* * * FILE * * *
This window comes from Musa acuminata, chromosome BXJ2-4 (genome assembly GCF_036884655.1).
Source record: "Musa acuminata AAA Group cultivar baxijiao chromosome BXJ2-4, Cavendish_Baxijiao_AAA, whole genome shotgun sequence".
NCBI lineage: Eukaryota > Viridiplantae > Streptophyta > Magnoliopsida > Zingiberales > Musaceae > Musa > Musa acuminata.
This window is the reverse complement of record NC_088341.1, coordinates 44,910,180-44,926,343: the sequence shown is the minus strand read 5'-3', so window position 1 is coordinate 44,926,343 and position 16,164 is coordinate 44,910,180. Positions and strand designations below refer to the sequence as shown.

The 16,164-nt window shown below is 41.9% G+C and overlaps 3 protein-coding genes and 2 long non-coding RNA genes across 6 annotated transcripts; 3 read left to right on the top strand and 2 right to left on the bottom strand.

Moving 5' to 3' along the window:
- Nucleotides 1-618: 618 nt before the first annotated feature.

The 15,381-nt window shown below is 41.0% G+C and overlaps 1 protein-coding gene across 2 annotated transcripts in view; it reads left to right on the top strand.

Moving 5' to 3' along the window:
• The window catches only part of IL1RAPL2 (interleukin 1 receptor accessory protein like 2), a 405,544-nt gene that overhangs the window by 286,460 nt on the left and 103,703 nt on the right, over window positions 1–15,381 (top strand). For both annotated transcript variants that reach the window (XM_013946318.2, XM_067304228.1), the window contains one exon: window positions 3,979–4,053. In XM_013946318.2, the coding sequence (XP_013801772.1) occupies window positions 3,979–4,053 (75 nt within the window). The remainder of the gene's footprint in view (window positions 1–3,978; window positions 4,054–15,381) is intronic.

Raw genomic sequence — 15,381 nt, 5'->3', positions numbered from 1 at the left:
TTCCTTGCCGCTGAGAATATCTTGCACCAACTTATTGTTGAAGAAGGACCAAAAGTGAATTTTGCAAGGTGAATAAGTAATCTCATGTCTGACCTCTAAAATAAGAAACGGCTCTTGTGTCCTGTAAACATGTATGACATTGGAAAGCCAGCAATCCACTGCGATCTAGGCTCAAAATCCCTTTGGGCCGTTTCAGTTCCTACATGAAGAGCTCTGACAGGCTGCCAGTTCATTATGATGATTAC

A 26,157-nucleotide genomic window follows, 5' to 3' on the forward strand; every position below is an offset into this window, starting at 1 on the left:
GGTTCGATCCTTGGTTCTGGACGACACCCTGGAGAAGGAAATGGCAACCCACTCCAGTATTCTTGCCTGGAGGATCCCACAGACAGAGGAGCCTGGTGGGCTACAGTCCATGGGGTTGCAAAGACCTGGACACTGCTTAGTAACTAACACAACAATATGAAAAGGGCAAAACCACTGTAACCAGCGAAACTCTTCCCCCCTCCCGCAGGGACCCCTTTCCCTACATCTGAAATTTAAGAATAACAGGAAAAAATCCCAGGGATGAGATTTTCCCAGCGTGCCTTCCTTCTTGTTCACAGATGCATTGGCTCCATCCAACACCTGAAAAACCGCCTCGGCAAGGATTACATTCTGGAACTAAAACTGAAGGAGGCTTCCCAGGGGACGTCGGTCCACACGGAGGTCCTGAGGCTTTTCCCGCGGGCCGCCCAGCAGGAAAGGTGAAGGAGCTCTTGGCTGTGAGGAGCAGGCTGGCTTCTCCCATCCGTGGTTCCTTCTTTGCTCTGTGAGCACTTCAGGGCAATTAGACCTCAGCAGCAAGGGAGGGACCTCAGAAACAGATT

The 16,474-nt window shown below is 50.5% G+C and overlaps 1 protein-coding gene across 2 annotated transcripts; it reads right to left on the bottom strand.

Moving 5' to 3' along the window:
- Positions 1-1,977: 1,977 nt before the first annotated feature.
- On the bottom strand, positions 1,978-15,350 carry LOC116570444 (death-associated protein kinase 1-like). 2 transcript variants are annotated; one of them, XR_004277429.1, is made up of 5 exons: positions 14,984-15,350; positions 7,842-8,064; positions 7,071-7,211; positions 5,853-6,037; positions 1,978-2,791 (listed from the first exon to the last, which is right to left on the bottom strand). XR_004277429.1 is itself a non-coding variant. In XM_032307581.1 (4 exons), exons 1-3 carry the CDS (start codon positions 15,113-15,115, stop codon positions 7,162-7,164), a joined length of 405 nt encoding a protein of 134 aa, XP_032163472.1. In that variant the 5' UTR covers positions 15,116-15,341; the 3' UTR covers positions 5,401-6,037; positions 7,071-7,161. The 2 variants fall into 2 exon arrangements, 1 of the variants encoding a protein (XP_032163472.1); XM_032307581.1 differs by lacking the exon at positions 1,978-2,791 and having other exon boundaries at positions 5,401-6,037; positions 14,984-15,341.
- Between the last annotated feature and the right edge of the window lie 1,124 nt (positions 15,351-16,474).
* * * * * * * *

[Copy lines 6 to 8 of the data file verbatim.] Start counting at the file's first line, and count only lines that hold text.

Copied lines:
Moving 5' to 3' along the window:
- Nucleotides 1-618: 618 nt before the first annotated feature.

The 15,381-nt window shown below is 41.0% G+C and overlaps 1 protein-coding gene across 2 annotated transcripts in view; it reads left to right on the top strand.